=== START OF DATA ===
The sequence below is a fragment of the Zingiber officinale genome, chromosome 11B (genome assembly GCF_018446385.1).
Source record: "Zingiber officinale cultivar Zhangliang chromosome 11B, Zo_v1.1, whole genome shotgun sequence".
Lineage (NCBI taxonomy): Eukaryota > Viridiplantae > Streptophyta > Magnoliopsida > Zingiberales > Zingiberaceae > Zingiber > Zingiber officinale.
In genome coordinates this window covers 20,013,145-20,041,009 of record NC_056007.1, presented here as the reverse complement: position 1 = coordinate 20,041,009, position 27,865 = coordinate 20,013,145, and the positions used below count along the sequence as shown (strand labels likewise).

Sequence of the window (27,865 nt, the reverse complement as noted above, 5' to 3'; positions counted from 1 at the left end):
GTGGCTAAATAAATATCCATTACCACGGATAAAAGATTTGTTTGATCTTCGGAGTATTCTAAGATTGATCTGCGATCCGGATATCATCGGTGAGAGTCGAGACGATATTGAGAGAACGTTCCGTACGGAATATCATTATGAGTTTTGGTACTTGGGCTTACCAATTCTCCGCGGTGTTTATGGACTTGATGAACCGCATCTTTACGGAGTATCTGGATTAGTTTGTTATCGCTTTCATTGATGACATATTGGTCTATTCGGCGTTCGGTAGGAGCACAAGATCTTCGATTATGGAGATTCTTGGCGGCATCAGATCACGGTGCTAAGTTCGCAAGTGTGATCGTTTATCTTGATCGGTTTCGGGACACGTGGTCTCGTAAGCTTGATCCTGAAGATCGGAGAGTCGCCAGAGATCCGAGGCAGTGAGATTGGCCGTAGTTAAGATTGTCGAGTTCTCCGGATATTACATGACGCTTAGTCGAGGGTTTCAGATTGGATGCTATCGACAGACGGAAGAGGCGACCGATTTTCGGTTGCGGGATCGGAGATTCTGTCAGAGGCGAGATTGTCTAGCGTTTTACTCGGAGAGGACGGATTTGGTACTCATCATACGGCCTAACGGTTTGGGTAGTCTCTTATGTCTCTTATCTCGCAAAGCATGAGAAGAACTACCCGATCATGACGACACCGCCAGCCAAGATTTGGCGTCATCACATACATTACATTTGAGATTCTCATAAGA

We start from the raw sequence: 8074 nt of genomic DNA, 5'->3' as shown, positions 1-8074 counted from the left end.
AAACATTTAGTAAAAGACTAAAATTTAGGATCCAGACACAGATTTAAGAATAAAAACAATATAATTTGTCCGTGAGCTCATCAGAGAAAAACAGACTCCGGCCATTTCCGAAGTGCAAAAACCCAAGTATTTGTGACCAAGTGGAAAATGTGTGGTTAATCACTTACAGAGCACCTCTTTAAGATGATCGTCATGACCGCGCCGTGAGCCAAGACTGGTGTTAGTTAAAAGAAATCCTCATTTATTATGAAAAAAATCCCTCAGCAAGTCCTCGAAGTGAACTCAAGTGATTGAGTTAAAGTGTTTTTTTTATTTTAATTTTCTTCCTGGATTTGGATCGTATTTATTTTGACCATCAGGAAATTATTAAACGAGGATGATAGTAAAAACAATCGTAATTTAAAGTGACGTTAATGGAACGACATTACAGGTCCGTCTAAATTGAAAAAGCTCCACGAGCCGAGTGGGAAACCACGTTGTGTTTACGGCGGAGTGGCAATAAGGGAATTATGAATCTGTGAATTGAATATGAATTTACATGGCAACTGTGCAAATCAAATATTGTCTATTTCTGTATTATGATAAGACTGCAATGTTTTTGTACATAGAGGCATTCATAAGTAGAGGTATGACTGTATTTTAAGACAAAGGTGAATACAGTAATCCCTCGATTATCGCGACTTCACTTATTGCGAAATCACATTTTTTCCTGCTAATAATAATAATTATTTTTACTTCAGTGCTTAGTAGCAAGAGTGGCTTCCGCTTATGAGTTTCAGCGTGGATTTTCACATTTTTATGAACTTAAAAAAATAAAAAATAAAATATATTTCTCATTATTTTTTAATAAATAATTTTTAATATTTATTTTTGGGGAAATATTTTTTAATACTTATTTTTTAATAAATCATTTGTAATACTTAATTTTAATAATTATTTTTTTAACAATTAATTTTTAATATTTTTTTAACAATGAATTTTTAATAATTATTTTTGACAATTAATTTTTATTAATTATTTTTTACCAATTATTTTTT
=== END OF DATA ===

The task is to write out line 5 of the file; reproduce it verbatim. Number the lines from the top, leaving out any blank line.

Sequence of the window (27,865 nt, the reverse complement as noted above, 5' to 3'; positions counted from 1 at the left end):